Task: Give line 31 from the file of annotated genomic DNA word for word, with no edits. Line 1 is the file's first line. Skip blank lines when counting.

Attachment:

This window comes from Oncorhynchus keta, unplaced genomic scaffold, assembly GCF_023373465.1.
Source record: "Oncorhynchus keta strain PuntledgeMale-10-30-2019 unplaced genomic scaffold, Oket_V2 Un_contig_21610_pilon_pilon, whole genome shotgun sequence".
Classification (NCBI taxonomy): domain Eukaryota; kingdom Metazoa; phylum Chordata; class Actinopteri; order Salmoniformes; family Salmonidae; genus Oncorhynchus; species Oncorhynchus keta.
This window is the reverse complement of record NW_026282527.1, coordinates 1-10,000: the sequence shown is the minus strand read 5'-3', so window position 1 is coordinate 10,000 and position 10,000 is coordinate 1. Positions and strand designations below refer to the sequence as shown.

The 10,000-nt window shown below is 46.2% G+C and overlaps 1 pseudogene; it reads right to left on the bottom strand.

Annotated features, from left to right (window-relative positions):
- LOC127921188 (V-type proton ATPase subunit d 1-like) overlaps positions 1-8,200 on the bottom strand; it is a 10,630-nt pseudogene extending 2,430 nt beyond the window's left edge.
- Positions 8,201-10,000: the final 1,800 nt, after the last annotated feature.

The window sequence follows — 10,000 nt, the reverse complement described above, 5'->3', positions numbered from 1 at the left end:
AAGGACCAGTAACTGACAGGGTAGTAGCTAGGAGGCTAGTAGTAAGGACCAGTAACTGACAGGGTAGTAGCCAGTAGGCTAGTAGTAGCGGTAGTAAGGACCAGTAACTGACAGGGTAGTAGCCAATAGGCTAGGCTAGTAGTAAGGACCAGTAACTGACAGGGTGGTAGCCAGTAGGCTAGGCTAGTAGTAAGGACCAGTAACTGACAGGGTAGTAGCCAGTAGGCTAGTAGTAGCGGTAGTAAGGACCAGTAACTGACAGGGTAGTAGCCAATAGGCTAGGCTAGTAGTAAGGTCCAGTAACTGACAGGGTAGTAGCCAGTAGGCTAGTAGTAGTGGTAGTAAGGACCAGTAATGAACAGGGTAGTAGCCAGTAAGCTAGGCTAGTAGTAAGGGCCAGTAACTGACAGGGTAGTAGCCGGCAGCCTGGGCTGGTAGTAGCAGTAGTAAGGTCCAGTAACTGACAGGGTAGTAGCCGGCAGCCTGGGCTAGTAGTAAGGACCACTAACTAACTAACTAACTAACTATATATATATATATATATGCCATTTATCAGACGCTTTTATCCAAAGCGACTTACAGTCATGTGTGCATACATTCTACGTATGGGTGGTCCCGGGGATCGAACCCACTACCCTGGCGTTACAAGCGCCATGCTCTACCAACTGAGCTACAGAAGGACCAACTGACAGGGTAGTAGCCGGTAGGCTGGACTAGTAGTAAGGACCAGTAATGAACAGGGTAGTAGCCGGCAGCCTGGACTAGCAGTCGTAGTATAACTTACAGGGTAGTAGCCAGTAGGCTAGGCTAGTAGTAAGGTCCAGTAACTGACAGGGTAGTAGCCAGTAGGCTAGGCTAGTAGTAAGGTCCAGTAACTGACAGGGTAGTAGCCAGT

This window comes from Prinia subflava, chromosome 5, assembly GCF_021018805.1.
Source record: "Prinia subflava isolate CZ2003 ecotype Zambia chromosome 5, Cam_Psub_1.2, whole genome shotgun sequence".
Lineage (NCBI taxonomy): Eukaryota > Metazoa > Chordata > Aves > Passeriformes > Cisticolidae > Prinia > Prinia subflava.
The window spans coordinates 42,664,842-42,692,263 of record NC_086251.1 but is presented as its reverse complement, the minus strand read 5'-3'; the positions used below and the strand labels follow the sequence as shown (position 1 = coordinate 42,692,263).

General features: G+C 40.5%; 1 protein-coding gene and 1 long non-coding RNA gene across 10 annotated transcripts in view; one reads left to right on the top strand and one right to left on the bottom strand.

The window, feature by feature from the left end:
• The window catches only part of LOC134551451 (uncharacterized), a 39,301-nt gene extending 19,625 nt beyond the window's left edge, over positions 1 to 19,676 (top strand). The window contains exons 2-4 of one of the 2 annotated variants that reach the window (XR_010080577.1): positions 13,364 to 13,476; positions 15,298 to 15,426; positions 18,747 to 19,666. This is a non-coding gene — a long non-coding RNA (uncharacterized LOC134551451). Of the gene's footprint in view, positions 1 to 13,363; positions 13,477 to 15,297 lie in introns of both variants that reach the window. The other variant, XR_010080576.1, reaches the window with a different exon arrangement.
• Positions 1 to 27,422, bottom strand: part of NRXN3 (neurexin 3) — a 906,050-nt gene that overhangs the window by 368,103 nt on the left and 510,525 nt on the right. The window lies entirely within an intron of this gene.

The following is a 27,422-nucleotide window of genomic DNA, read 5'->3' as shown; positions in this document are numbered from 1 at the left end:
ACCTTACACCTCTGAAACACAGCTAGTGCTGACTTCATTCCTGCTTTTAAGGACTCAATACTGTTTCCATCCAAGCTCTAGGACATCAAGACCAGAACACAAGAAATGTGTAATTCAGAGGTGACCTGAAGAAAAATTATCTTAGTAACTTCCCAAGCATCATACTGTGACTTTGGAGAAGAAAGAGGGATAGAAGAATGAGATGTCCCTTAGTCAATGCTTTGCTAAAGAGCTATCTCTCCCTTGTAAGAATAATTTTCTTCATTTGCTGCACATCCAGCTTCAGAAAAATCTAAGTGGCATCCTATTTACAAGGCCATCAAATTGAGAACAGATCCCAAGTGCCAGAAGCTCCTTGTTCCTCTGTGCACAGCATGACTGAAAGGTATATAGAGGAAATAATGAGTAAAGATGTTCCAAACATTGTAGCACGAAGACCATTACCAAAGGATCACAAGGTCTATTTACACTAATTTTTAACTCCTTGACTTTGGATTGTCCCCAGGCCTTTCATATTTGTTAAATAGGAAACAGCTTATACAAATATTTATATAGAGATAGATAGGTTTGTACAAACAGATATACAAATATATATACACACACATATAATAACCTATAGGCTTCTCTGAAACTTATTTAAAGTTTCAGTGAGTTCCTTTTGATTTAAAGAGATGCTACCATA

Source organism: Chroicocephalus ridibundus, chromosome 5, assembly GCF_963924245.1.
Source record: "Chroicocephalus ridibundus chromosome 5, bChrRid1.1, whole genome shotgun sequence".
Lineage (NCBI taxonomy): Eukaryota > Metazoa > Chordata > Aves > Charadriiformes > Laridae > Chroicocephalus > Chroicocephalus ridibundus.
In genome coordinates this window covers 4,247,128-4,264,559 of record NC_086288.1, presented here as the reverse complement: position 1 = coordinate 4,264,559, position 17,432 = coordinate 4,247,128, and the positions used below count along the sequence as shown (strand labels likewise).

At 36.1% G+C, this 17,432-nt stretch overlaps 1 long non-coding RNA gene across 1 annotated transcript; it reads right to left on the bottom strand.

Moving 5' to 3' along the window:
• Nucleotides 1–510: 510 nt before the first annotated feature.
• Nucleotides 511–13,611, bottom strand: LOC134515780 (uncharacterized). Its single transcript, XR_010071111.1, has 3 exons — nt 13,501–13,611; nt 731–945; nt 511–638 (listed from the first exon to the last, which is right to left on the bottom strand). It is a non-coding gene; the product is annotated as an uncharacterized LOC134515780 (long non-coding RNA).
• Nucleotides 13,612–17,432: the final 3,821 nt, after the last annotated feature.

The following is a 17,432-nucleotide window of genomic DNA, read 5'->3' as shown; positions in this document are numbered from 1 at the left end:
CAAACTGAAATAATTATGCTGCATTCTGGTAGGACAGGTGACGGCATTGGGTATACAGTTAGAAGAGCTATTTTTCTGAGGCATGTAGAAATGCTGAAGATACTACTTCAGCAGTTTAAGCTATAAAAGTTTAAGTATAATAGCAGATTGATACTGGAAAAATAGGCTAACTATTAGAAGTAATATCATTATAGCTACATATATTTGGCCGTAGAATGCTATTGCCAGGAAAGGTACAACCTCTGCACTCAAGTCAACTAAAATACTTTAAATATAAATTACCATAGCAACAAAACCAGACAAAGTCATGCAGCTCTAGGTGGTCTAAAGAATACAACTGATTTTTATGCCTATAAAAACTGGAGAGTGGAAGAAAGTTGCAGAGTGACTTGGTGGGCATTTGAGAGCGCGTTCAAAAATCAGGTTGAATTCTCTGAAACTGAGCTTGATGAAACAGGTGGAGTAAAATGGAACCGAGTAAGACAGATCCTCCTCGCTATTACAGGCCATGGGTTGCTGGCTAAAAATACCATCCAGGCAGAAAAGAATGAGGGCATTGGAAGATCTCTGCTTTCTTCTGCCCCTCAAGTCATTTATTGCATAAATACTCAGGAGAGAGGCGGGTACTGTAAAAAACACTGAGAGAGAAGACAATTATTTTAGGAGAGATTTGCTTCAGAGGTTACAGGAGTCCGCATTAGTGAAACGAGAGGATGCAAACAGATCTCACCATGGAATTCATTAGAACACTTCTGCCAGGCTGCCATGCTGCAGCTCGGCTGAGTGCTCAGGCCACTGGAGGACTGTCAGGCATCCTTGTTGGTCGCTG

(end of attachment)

CAAACTGAAATAATTATGCTGCATTCTGGTAGGACAGGTGACGGCATTGGGTATACAGTTAGAAGAGCTATTTTTCTGAGGCATGTAGAAATGCTGAAGATACTACTTCAGCAGTTTAAGCTATAAAAGTTTAAGTATAATAGCAGATTGATACTGGAAAAATAGGCTAACTATTAGAAGTAATATCATTATAGCTACATATATTTGGCCGTAGAATGCTATTGCCAGGAAAGGTACAACCTCTGCACTCAAGTCAACTAAAATACTTTAAATATAAATTACCATAGCAACAAAACCAGACAAAGTCATGCAGCTCTAGGTGGTCTAAAGAATACAACTGATTTTTATGCCTATAAAAACTGGAGAGTGGAAGAAAGTTGCAGAGTGACTTGGTGGGCATTTGAGAGCGCGTTCAAAAATCAGGTTGAATTCTCTGAAACTGAGCTTGATGAAACAGGTGGAGTAAAATGGAACCGAGTAAGACAGATCCTCCTCGCTATTACAGGCCATGGGTTGCTGGCTAAAAATACCATCCAGGCAGAAAAGAATGAGGGCATTGGAAGATCTCTGCTTTCTTCTGCCCCTCAAGTCATTTATTGCATAAATACTCAGGAGAGAGGCGGGTACTGTAAAAAACACTGAGAGAGAAGACAATTATTTTAGGAGAGATTTGCTTCAGAGGTTACAGGAGTCCGCATTAGTGAAACGAGAGGATGCAAACAGATCTCACCATGGAATTCATTAGAACACTTCTGCCAGGCTGCCATGCTGCAGCTCGGCTGAGTGCTCAGGCCACTGGAGGACTGTCAGGCATCCTTGTTGGTCGCTG